FDA Commissioner Stephen Hahn is expected to discuss the agency's guidance for vaccine approval in Congressional testimony Tuesday. Per the Journal, the FDA won't give a candidate the green light unless the manufacturer "clearly" demonstrates its safety and effectiveness through a clinical study, and the production of antibodies in patients' bloodstream alone won't lead to approval since it's still unknown what levels of antibodies provide protection.

The Journal's report doesn't contain much more detail beyond about what warrants approval, but it does reveal the FDA's watch won't end after a vaccine hits the market. Instead, vaccine makers will reportedly be required to monitor recipients for a year after treatment since "post-market studies" may be necessary to "further assess known or potential serious risks." Read more at The Wall Street Journal. Tim O'Donnell

June 30, 2020

TC BioPharm, a Scottish biotech firm, has won approval to test an experimental T-cell injection therapy to fight COVID-19 by boosting the immune system early in a coronavirus infection, the Financial Times reports. The six-month trial in Edinburgh will involve harvesting T-cells from healthy people, cultivating a large number of the cells in a lab, then injecting the donor cells into hospitalized patients. A large enough infusion could head off the infection before the patient needs to move to intensive care, and even prevent cytokine storms that ravage patients whose body mounts an overly aggressive immune response.

"We have got some evidence that if you kill the virus effectively early on, then [there] should be no reason for the host to have this overwhelming response," Dr. Nik HiraniNik Hirani at Edinburgh University's Center for Inflammation Research tells FT. TC BioPharm founder and CEO Mike Leek said the trial will focus on gamma delta T-cells, the "bully boys" of the immune system. "They circulate in surveillance mode looking for a fight and are in particular attracted to cells that are stressed either by cancer or viral infection, for which they are our first line of defense," he said.

T-cells decrease in number as people get older, so the injections might be especially helpful for elderly patients. Peter Weber

June 29, 2020

"Wyatt Earp, the gunslinger who helped tame the American West, once said, 'fast is fine but accuracy is final,'" Sharyn Alfonsi reported on Sunday's 60 Minutes. "The same thing could be said about testing for COVID-19." On March 16, as the new coronavirus was spreading in parts of the U.S. and there were few working diagnostic tests, "the Food and Drug Administration took the unprecedented step of allowing COVID antibody tests to flood the market without review."

"The promise of a new serology, or antibody blood test, that could determine if a person had been exposed to COVID-19 and developed 'protective' antibodies was being heralded as the next best thing" to diagnostic testing, 60 Minutes reported. But federal officials knew pretty quickly that this "'game-changer' that could get Americans back to work" wouldn't work, because many of the tests were seriously flawed, Anfonsi reported, citing a three-month investigation. They "continued to allow them to be sold anyway."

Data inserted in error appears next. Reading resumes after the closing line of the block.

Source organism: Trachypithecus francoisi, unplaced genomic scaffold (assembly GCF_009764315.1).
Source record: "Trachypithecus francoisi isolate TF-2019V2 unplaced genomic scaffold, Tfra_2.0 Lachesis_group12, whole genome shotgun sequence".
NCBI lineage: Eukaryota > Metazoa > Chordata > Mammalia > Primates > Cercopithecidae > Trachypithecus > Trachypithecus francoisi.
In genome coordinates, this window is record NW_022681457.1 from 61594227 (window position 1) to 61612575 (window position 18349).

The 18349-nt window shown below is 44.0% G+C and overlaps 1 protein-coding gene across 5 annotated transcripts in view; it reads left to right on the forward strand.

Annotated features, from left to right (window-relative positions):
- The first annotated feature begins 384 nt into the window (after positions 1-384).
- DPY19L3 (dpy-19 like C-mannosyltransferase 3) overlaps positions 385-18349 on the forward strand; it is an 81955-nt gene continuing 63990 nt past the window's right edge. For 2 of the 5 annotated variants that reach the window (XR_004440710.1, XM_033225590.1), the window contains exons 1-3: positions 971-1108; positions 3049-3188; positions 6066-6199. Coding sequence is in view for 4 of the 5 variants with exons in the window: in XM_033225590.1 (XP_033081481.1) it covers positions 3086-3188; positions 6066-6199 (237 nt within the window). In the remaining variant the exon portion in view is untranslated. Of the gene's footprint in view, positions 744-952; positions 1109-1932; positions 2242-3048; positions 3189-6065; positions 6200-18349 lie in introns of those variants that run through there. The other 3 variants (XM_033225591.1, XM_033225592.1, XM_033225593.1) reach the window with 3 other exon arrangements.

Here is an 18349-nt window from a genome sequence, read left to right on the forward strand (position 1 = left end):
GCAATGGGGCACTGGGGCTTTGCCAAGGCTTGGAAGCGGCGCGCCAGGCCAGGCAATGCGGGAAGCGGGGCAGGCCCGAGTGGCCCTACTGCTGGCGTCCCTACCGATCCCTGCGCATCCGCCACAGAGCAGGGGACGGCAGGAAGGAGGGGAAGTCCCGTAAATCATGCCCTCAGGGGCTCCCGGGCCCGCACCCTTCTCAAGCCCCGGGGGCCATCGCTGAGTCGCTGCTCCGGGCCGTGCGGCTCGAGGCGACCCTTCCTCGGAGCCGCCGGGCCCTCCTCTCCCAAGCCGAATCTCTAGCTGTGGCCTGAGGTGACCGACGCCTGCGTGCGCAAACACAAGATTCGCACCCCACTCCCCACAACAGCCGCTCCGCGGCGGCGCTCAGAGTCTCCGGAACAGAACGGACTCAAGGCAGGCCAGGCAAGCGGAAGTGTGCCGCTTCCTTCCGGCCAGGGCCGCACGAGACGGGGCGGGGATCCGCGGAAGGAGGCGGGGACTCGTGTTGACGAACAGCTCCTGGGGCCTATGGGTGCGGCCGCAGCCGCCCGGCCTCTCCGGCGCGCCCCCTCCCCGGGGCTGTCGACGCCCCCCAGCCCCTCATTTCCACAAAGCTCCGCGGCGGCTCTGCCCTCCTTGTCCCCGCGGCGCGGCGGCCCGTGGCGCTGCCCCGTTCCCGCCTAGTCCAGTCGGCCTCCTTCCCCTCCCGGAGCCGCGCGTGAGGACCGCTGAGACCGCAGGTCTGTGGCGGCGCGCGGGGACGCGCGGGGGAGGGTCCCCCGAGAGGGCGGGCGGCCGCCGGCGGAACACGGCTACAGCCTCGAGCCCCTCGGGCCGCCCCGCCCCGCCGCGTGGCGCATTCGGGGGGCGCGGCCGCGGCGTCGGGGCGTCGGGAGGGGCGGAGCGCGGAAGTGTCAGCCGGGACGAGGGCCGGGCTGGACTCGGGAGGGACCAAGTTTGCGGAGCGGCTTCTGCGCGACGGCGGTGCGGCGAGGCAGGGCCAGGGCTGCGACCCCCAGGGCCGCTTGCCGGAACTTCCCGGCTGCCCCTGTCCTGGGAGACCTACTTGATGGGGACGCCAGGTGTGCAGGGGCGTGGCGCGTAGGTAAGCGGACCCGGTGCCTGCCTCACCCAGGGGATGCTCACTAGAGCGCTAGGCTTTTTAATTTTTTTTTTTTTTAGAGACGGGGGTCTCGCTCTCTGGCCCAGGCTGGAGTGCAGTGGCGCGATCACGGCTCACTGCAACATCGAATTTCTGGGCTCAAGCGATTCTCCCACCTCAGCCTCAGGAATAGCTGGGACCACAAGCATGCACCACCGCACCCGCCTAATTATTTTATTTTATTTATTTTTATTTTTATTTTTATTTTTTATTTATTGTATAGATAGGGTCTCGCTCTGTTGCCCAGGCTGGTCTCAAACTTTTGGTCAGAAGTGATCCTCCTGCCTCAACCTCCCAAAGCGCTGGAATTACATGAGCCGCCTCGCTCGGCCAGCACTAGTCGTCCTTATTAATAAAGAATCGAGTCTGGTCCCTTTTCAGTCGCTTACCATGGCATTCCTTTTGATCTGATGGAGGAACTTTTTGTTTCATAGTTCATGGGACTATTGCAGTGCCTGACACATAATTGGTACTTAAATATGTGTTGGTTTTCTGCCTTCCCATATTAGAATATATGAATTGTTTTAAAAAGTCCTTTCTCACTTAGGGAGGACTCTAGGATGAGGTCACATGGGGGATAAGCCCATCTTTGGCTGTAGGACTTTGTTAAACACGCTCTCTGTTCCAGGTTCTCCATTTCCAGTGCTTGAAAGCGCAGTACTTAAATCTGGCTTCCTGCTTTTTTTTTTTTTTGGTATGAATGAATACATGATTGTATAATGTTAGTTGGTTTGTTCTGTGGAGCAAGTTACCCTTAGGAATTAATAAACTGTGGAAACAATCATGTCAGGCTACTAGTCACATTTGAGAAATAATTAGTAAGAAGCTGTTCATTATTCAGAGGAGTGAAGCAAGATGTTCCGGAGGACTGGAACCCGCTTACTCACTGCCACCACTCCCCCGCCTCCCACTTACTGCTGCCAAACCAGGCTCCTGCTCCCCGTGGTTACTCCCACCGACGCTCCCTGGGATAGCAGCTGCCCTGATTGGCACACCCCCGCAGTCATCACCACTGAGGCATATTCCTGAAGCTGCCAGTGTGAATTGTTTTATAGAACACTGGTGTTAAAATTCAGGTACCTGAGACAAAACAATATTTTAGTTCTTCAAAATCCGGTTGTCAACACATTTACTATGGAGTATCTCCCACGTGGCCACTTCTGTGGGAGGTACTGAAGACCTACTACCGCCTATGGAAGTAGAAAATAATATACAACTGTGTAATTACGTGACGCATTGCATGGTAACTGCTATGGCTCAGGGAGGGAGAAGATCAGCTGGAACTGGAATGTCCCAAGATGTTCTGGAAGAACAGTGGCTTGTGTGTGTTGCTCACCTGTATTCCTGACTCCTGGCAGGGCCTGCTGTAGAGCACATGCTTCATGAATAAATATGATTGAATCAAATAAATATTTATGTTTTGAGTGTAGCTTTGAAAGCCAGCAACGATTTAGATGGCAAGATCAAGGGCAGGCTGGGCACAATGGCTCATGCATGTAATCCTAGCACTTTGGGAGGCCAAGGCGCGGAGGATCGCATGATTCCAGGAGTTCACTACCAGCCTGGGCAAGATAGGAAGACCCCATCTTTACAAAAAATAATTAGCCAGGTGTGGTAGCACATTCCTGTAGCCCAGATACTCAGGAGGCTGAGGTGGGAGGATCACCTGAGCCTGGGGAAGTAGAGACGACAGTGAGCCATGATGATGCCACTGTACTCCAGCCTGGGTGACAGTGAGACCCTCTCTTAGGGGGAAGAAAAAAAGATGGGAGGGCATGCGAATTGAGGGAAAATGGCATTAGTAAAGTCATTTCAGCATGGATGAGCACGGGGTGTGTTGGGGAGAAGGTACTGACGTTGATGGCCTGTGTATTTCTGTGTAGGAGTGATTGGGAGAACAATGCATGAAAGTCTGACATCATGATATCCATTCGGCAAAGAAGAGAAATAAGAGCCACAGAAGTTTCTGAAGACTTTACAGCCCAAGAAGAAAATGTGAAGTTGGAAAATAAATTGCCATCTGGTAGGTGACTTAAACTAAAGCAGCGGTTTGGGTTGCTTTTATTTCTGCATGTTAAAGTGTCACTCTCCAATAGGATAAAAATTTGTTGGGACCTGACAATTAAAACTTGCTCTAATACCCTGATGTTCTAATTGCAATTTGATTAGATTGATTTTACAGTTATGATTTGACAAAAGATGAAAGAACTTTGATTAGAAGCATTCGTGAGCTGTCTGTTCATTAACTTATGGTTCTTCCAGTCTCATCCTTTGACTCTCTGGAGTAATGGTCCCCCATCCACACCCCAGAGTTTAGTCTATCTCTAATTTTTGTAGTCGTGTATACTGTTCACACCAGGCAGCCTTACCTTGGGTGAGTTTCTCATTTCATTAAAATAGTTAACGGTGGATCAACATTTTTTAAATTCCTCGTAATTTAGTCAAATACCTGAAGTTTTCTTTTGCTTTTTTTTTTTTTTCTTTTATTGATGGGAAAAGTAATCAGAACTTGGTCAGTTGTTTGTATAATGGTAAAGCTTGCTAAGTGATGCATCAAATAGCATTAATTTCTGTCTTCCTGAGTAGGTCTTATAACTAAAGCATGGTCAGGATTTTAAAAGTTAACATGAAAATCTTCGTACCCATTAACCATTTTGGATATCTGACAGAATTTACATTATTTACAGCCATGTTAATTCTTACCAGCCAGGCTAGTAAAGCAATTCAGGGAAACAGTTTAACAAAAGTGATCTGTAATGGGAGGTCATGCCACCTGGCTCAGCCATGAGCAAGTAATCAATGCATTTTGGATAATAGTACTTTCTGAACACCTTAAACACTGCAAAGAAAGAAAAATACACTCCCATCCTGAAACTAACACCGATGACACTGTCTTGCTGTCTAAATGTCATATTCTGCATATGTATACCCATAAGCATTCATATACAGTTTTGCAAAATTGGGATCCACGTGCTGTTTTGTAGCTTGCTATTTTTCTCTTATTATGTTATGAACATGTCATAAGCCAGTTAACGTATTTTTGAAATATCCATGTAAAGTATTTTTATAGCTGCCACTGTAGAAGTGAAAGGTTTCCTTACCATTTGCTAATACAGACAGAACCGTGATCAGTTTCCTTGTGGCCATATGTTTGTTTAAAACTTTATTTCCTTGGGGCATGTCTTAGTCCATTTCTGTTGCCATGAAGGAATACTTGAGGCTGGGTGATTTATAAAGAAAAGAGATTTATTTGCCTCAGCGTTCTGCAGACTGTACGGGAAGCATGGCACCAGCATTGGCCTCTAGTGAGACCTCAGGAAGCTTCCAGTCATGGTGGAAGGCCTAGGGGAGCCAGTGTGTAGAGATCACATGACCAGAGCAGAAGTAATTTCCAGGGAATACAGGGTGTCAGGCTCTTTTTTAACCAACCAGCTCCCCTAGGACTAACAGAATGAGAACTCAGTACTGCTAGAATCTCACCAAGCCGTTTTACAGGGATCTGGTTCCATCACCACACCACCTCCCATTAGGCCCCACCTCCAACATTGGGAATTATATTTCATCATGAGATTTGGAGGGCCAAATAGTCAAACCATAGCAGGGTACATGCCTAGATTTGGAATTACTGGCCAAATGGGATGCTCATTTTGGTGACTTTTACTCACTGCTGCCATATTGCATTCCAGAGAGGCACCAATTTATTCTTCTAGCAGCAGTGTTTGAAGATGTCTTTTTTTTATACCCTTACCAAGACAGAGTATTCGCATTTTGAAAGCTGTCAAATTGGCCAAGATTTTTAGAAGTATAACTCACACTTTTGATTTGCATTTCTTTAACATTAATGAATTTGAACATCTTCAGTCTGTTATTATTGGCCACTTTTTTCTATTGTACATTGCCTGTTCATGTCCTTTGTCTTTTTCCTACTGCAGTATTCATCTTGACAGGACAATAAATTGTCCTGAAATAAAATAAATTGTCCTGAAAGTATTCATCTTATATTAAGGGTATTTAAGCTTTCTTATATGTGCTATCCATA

The FDA said it allowed these flawed tests to remain on the market for 50 days after a "careful balancing of risks and benefits." But Rep. Raja Krishnamoorthi (D-Ill.), who is investigating that decision, told 60 Minutes "we've never seen anything like this in terms of a policy which is basically an anything goes, Wild West type of approach to regulating a health care market." In late May, the FDA started pulling tests — 50 so far — "but by then it was too late," 60 Minutes reports. "The flawed antibody tests are still being used and the bad data collected from them is guiding critical decisions about when to reopen communities."

If you still want to get a serology test, Alfonsi said you should get checked two or three times using different tests to lower the risk of false positives — and even if you do turn out to have antibodies, there's no guarantee you have immunity from the coronavirus. Peter Weber

June 28, 2020

Former Food and Drug Administration Commissioner Scott Gottlieb, who was early in sounding the alarm bells about the coronavirus, began Sunday with a dash of optimism. While he is anticipating 2020 remaining a very challenging year in the United States, he appears quite confident that, within six months, some technological development — whether in the form of a vaccine or a treatment — will end the epidemic and turn COVID-19 into a more manageable threat.

Gottlieb said available data suggests a vaccine will come onto the scene in early 2021, echoing recent comments from Dr. Anthony Fauci, but he also added that therapeutic antibodies should be ready to go by the fall and produced at scale by the end of the year.

But it's precisely because he expects scientific developments to turn the tide by early next year that Gottlieb wants Americans to buckle down, work together, and — especially — wear masks to slow the virus' spread and preserve as many lives as possible for the time being. Read more from Gottlieb here. Tim O'Donnell

June 27, 2020

New research from Italy published in Pathogens and Global Health found the mortality rate of patients hospitalized with COVID-19 declined from 24 percent in March to just 2 percent in May at a hospital in Milan. In even more positive news, there wasn't a significant change in the patients' age.

One reason is likely that doctors have improved at treating the novel and confounding disease over time. The study mentions that treatments specifically targeting issues associated with COVID-19 like hyper-inflammation and microvascular thrombosis may have played a big role. Another explanation is that Italy's lockdown measures were effective at curbing the spread of the virus, which subsequently helped lessen the strain on the health-care system.

The study also proposes that co-infections of other respiratory viruses like the flu and air pollution have both decreased in the timeframe, leading to fewer severe cases. Finally, there's a small chance that a viral mutation is a factor, although scientists have largely dismissed the notion that the virus has been or will be significantly altered enough to result in a change in lethality for better or worse anytime soon.

As always, it's important to remember this is just one study and not a definitive statement, but it's worth following especially as the United States continues to grapple with the pandemic. Read the full study here. Tim O'Donnell